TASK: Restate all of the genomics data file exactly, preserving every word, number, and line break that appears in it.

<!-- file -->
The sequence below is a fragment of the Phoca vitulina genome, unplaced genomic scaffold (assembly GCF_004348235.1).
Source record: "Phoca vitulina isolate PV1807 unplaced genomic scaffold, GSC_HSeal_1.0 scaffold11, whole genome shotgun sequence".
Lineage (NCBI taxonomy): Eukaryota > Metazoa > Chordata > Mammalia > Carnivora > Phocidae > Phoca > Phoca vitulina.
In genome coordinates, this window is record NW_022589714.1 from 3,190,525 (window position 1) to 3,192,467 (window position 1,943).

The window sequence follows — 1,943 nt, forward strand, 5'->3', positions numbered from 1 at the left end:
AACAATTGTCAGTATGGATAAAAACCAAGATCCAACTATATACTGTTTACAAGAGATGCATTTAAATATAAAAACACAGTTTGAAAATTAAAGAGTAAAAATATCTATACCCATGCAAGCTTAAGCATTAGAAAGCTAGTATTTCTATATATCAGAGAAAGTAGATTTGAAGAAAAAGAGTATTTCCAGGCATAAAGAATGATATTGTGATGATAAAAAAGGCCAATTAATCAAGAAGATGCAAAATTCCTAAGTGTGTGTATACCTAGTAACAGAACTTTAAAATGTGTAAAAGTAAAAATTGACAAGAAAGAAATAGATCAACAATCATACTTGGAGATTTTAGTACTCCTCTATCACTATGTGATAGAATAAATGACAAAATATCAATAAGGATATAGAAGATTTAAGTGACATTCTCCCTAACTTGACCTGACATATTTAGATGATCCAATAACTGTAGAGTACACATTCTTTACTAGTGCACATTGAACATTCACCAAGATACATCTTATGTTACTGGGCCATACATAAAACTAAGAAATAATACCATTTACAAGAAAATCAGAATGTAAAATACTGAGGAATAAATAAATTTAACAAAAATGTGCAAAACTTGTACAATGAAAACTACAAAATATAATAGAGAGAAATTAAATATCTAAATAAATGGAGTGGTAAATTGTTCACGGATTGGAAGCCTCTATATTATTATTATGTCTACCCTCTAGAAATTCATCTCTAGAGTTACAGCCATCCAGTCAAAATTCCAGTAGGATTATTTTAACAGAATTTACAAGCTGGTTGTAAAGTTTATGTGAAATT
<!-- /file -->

The sequence below is a fragment of the Phoca vitulina genome, unplaced genomic scaffold (assembly GCF_004348235.1).
Source record: "Phoca vitulina isolate PV1807 unplaced genomic scaffold, GSC_HSeal_1.0 scaffold11, whole genome shotgun sequence".
Lineage (NCBI taxonomy): Eukaryota > Metazoa > Chordata > Mammalia > Carnivora > Phocidae > Phoca > Phoca vitulina.
In genome coordinates, this window is record NW_022589714.1 from 3,190,525 (window position 1) to 3,192,467 (window position 1,943).

The window sequence follows — 1,943 nt, forward strand, 5'->3', positions numbered from 1 at the left end:
AACAATTGTCAGTATGGATAAAAACCAAGATCCAACTATATACTGTTTACAAGAGATGCATTTAAATATAAAAACACAGTTTGAAAATTAAAGAGTAAAAATATCTATACCCATGCAAGCTTAAGCATTAGAAAGCTAGTATTTCTATATATCAGAGAAAGTAGATTTGAAGAAAAAGAGTATTTCCAGGCATAAAGAATGATATTGTGATGATAAAAAAGGCCAATTAATCAAGAAGATGCAAAATTCCTAAGTGTGTGTATACCTAGTAACAGAACTTTAAAATGTGTAAAAGTAAAAATTGACAAGAAAGAAATAGATCAACAATCATACTTGGAGATTTTAGTACTCCTCTATCACTATGTGATAGAATAAATGACAAAATATCAATAAGGATATAGAAGATTTAAGTGACATTCTCCCTAACTTGACCTGACATATTTAGATGATCCAATAACTGTAGAGTACACATTCTTTACTAGTGCACATTGAACATTCACCAAGATACATCTTATGTTACTGGGCCATACATAAAACTAAGAAATAATACCATTTACAAGAAAATCAGAATGTAAAATACTGAGGAATAAATAAATTTAACAAAAATGTGCAAAACTTGTACAATGAAAACTACAAAATATAATAGAGAGAAATTAAATATCTAAATAAATGGAGTGGTAAATTGTTCACGGATTGGAAGCCTCTATATTATTATTATGTCTACCCTCTAGAAATTCATCTCTAGAGTTACAGCCATCCAGTCAAAATTCCAGTAGGATTATTTTAACAGAATTTACAAGCTGGTTGTAAAGTTTATGTGAAATT